Source — The Express TribuneRead country-profile
Pakistan: flawed justice system: 10% of death row convicts children
Around 10 per cent of Pakistan’s death row convicts are feared to be juvenile offenders, who have been sentenced to death in a clear violation of the Juvenile Justice System Ordinance, 2000 (JJSO) and the international obligations.
This has been claimed in a report titled ‘Death Row’s Children: Pakistan’s Unlawful Executions of Juvenile Offenders’, has been compiled by human rights law firm Justice Project Pakistan (JPP). The report was launched in Islamabad on Friday.
The study highlights the complete violation of JJSO’s section 12 which prohibits “the sentencing of juvenile offenders to death, or labour during their imprisonment”.
“In Pakistan despite prohibiting the sentencing and imposition of the death penalty against juvenile offenders, hundreds of suspected juvenile offenders have been put to death so far.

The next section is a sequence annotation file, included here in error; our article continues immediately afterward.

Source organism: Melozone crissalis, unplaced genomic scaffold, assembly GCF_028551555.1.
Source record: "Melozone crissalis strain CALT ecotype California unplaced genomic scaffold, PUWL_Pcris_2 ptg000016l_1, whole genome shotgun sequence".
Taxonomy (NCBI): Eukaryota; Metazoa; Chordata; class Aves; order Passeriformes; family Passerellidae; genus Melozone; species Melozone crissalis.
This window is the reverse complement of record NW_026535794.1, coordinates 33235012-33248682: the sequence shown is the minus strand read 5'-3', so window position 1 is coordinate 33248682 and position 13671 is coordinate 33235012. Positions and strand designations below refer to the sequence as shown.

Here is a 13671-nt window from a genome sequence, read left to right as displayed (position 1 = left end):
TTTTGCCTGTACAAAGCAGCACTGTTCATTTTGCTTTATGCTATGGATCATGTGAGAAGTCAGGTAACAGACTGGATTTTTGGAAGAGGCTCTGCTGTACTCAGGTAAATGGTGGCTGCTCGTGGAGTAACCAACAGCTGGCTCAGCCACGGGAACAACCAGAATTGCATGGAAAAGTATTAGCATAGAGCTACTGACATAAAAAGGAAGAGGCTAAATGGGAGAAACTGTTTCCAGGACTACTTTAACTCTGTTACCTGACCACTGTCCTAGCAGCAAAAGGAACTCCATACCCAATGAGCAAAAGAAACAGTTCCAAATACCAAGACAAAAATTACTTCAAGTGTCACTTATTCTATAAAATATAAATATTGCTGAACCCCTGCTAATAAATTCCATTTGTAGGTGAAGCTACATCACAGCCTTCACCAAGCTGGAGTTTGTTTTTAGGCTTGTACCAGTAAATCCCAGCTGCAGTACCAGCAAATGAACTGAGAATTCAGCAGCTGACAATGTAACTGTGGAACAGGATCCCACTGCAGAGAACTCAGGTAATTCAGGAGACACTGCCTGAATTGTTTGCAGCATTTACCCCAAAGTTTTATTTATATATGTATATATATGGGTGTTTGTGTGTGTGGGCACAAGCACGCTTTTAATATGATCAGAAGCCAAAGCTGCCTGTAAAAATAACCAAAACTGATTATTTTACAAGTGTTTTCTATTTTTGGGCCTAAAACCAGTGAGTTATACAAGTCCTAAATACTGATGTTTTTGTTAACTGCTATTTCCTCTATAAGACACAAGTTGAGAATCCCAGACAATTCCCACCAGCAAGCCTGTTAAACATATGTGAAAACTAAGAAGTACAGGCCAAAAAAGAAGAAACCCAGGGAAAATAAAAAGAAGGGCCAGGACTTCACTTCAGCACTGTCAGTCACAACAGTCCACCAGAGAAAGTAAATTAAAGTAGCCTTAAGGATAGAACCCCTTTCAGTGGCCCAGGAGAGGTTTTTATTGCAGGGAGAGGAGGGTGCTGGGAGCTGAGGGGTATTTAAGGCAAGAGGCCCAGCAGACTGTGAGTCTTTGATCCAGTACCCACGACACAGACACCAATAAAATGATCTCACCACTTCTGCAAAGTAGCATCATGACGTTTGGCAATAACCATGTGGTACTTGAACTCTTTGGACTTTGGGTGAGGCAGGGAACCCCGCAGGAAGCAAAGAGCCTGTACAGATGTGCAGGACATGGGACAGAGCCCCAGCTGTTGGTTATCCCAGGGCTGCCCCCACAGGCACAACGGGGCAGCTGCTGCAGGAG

“Many of the alleged juveniles sentenced to death prior to the notification continue to be denied an inquiry into their claim of juvenility by provincial home departments and the courts,” the report says.
According to the report, at least 6 juvenile offenders have been executed since December 2014 – when the government lifted a six-year de facto moratorium on death penalty – despite credible evidence showing them to be underage at the time of the alleged crime.
The government has consistently maintained that no executions of juvenile offenders have taken place. However, juvenile offenders continue to be executed due to lack of implementation of protective safeguards and protocols particularly whilst conducting age determination investigations.
Challenges impeding course of juvenile justice
The report has attributed dismal lack of birth registrations in the country as one of the major reasons behind poor juvenile justice in Pakistan.
Pakistan is among the countries which have the lowest rate of birth registrations. It is estimated that there are nearly 10 million children – below the age of five years – who are currently unregistered. This figure is growing by nearly 3 million every year.
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